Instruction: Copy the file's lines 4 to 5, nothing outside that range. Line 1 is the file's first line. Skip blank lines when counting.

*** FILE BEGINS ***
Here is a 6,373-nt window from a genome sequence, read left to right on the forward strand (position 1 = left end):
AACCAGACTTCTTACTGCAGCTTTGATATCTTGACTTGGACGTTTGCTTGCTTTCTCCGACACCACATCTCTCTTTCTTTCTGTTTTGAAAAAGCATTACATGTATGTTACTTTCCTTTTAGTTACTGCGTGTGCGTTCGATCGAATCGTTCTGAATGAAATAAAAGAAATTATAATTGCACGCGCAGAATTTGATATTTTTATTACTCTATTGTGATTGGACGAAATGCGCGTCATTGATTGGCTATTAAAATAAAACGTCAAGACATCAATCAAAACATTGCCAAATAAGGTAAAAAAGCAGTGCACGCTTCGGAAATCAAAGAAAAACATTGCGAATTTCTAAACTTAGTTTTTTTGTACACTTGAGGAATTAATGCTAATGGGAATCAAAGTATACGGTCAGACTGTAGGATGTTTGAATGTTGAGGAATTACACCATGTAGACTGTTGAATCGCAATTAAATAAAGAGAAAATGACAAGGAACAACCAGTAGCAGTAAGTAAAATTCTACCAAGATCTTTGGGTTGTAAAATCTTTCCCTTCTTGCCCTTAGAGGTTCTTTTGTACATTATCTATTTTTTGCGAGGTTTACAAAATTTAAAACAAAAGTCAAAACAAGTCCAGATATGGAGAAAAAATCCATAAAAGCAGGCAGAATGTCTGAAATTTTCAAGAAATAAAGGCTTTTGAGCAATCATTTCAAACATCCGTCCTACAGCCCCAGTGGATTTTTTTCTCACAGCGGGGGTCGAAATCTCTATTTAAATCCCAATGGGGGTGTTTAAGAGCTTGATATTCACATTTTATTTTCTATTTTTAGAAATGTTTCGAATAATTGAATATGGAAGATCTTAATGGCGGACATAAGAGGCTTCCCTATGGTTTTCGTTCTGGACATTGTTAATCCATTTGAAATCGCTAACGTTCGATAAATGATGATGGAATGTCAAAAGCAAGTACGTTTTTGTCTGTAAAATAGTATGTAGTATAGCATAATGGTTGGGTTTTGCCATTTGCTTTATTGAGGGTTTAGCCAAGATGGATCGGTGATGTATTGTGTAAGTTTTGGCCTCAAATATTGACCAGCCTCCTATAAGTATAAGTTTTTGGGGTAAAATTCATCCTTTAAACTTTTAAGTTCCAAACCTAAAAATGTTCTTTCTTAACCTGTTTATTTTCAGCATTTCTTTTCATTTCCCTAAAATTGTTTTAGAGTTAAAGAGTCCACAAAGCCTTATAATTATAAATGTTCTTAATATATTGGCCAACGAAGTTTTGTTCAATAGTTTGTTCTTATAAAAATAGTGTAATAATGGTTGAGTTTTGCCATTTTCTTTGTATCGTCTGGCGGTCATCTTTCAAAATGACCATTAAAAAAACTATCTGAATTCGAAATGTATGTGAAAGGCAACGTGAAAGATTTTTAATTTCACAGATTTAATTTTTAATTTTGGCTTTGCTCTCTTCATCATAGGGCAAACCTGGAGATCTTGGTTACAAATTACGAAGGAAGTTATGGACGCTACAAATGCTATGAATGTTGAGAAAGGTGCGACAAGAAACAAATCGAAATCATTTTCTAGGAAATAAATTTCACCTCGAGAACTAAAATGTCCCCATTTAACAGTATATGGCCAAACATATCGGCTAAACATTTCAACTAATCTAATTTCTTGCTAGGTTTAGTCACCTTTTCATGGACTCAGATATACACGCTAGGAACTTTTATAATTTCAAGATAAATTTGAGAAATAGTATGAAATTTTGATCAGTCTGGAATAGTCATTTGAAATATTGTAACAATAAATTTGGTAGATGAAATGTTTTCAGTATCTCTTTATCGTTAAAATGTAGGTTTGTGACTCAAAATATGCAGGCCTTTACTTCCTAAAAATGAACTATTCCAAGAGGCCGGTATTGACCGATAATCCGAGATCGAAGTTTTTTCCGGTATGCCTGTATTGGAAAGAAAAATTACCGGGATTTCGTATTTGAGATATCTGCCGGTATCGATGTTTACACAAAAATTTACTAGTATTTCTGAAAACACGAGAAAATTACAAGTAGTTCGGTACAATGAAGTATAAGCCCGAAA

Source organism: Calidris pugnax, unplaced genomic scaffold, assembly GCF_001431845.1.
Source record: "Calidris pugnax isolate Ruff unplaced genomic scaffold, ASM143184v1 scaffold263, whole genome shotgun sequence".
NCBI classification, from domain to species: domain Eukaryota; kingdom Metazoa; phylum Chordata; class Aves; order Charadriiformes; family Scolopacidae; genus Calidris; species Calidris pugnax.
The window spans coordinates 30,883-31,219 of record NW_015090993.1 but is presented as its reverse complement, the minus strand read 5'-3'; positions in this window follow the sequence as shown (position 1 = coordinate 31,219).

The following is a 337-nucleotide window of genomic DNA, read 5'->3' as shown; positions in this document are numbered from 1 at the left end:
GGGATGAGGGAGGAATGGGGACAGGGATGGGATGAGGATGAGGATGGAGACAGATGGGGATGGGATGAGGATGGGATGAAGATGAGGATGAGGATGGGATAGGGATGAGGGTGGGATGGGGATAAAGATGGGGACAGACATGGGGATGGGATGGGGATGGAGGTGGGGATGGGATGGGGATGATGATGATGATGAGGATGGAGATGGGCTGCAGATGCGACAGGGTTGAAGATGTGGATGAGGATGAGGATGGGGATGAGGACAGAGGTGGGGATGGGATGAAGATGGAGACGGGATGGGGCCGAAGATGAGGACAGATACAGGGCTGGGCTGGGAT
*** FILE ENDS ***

Source record: "Calidris pugnax isolate Ruff unplaced genomic scaffold, ASM143184v1 scaffold263, whole genome shotgun sequence".
NCBI classification, from domain to species: domain Eukaryota; kingdom Metazoa; phylum Chordata; class Aves; order Charadriiformes; family Scolopacidae; genus Calidris; species Calidris pugnax.